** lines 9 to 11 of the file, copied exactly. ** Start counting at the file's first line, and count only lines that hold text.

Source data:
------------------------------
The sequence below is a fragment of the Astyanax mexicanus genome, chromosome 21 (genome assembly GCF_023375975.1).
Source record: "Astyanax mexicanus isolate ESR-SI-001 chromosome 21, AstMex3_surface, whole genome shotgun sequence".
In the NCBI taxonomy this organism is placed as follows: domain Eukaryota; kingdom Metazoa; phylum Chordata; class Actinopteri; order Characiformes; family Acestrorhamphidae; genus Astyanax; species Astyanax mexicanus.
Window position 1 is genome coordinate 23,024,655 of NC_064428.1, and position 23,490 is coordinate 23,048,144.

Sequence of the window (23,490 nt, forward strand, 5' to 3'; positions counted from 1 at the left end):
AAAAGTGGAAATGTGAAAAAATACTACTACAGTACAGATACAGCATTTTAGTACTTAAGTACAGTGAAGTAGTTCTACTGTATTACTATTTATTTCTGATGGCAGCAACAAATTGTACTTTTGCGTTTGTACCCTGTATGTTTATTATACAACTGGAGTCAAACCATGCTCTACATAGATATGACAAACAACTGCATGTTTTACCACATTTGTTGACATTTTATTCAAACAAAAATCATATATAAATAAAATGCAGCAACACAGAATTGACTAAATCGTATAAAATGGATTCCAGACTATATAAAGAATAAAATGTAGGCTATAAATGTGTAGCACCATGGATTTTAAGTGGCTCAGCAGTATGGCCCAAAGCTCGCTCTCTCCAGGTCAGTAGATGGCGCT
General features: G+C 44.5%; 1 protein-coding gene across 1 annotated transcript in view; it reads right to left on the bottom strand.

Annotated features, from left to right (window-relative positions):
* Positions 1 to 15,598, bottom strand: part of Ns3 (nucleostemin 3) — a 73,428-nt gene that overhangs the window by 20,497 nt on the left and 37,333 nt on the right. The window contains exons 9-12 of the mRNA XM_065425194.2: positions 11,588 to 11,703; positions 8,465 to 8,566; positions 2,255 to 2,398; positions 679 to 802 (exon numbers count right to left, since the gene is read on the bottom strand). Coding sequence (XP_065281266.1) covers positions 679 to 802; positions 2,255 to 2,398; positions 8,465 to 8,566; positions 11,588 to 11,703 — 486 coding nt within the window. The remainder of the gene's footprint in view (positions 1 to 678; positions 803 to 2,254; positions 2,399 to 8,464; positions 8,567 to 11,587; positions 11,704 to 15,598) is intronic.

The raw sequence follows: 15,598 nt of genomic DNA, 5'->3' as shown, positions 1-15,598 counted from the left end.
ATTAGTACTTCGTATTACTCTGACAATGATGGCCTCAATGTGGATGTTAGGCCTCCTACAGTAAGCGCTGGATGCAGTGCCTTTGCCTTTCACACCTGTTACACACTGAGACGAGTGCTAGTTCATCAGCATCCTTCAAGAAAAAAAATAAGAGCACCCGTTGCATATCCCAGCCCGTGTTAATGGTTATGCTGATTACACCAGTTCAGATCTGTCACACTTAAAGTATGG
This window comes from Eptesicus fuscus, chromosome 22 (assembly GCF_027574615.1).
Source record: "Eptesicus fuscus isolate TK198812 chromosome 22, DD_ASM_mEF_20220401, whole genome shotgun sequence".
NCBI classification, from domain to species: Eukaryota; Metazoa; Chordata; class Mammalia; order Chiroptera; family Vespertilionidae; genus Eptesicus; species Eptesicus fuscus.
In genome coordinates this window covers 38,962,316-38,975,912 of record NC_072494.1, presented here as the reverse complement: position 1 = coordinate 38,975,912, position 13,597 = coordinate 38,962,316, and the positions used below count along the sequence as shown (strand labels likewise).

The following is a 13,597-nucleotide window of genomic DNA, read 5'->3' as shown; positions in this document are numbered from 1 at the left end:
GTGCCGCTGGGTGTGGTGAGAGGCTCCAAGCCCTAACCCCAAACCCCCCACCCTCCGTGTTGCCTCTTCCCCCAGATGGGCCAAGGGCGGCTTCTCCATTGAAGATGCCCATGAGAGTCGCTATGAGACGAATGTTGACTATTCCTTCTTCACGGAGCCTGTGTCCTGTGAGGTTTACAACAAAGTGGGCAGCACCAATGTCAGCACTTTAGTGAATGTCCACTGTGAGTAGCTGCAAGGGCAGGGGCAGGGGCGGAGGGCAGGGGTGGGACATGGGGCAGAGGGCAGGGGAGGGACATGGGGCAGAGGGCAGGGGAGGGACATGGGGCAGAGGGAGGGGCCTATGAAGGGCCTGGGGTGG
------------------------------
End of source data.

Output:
* Positions 1 to 15,598, bottom strand: part of Ns3 (nucleostemin 3) — a 73,428-nt gene that overhangs the window by 20,497 nt on the left and 37,333 nt on the right. The window contains exons 9-12 of the mRNA XM_065425194.2: positions 11,588 to 11,703; positions 8,465 to 8,566; positions 2,255 to 2,398; positions 679 to 802 (exon numbers count right to left, since the gene is read on the bottom strand). Coding sequence (XP_065281266.1) covers positions 679 to 802; positions 2,255 to 2,398; positions 8,465 to 8,566; positions 11,588 to 11,703 — 486 coding nt within the window. The remainder of the gene's footprint in view (positions 1 to 678; positions 803 to 2,254; positions 2,399 to 8,464; positions 8,567 to 11,587; positions 11,704 to 15,598) is intronic.

The raw sequence follows: 15,598 nt of genomic DNA, 5'->3' as shown, positions 1-15,598 counted from the left end.
ATTAGTACTTCGTATTACTCTGACAATGATGGCCTCAATGTGGATGTTAGGCCTCCTACAGTAAGCGCTGGATGCAGTGCCTTTGCCTTTCACACCTGTTACACACTGAGACGAGTGCTAGTTCATCAGCATCCTTCAAGAAAAAAAATAAGAGCACCCGTTGCATATCCCAGCCCGTGTTAATGGTTATGCTGATTACACCAGTTCAGATCTGTCACACTTAAAGTATGG